US 4450340 A
A fail-safe voltage reducing circuit for an arc welder. The welding transformer has two primary windings connected in parallel across a power source. After an arc is struck, if the arc is then broken for a predetermined time period, the circuit automatically disconnects one of the primary windings from the power source, thereby reducing the voltage across the welder's output terminals to a safe standby voltage lower than the full open circuit voltage. If the voltage has not been reduced after a second predetermined time period, the fail-safe feature of the circuit automatically disconnects both primary windings from the power source, thereby completely removing all power from the welder.
1. In an arc welding power supply of the type including transformer means having its primary side connectable to an A.C. power source and having its secondary side connected across output terminals connectable to a welding electrode and a work piece, respectively, the improvement:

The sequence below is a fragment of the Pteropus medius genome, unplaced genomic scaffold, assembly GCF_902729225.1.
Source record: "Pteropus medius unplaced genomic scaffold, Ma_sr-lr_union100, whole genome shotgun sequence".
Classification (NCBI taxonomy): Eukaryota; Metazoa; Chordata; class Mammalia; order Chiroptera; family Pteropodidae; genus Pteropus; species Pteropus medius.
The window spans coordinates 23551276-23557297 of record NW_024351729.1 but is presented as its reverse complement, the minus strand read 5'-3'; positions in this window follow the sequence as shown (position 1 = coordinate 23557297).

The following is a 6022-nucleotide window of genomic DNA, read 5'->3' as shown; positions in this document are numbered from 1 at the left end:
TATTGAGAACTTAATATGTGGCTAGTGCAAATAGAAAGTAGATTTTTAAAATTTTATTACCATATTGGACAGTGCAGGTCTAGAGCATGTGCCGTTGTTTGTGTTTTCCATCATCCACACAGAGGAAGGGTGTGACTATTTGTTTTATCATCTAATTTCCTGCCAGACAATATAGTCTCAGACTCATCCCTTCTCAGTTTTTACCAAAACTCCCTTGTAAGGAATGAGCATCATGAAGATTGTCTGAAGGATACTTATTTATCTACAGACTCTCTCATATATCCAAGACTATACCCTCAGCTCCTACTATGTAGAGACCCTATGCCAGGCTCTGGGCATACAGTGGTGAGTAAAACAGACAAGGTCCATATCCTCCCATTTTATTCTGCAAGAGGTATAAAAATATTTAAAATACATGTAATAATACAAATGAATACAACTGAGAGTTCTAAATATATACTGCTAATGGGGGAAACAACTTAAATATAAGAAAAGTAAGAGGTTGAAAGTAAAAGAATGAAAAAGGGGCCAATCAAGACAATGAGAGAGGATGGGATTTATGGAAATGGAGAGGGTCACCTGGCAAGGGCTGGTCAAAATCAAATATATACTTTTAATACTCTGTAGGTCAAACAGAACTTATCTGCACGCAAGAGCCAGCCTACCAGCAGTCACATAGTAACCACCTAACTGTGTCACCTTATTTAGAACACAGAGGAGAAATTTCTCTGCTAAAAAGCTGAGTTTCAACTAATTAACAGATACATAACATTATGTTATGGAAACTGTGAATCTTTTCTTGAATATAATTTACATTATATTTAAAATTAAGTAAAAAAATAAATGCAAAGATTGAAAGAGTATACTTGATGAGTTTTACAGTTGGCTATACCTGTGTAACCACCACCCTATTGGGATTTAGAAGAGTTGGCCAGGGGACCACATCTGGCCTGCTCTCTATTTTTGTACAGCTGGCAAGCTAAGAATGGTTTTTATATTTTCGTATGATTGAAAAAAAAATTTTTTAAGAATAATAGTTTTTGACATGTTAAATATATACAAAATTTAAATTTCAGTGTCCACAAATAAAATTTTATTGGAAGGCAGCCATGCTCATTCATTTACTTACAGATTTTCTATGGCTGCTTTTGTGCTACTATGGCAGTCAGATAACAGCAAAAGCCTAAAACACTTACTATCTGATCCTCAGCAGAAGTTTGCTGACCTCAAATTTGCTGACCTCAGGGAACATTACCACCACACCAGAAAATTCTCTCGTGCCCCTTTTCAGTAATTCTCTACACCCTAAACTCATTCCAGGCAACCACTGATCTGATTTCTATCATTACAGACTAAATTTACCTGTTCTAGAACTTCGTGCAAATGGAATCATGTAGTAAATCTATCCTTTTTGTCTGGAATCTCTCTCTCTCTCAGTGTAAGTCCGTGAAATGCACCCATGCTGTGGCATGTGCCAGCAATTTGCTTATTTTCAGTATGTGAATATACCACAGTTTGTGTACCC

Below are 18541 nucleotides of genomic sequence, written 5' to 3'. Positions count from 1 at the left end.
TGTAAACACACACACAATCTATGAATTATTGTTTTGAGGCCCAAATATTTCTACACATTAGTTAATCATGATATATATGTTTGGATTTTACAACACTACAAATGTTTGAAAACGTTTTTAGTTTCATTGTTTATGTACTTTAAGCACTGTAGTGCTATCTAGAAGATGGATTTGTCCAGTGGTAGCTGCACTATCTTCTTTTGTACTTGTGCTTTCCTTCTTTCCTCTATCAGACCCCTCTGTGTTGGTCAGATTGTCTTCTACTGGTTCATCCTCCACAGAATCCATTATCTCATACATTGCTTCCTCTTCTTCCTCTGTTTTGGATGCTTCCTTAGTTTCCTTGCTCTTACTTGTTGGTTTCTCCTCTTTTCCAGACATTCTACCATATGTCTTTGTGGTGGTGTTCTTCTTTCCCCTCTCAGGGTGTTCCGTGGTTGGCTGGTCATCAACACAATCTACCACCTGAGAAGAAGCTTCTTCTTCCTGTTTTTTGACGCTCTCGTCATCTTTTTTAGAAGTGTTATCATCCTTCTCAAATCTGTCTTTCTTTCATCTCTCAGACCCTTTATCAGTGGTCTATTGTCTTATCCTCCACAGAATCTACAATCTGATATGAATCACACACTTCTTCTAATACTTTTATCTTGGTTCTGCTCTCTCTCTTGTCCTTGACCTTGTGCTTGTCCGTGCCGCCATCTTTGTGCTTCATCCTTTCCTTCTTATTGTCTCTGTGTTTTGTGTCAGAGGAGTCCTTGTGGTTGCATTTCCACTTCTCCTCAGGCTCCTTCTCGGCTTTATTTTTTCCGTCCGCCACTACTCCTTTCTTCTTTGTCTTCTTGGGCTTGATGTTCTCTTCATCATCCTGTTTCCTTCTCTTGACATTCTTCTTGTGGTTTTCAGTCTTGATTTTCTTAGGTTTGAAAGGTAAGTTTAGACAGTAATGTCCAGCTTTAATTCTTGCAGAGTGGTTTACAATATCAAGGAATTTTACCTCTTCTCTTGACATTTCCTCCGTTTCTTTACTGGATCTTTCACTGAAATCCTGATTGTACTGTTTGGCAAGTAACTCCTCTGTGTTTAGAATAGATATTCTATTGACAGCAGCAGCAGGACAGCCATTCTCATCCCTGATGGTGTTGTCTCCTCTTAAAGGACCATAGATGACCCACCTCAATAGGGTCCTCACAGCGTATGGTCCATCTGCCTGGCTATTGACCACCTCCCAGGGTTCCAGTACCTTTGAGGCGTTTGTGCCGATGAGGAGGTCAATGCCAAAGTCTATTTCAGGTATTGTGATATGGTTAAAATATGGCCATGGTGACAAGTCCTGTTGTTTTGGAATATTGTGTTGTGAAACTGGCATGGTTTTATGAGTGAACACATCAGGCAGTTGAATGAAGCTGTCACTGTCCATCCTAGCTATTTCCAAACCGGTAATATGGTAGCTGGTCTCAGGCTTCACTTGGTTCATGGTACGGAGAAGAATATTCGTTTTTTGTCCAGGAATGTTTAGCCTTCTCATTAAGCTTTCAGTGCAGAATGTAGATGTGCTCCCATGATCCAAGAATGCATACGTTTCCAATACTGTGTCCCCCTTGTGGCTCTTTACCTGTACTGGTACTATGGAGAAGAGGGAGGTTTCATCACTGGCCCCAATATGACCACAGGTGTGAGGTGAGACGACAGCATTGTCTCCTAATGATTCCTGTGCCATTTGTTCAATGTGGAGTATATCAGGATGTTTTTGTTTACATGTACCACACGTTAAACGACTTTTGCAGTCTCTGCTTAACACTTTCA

wherein the primary side of said transformer means comprises first and second primary windings connected in parallel, and the secondary side of said transformer means comprises first and second secondary windings connected in series, so that full open circuit voltage is applied across said output terminals when both primary windings are connected to the power source, and so that a standby voltage lower than the full open circuit voltage is applied across said output terminals when only one of said primary windings is connected to the power source; and comprising
voltage-reducing circuit means, connected in said secondary side of said transformer means and responsive to the absence of welding current in said secondary side for a first predetermined time period, for disconnecting said second primary winding from the power source to reduce the voltage across said terminals to said lower standby voltage.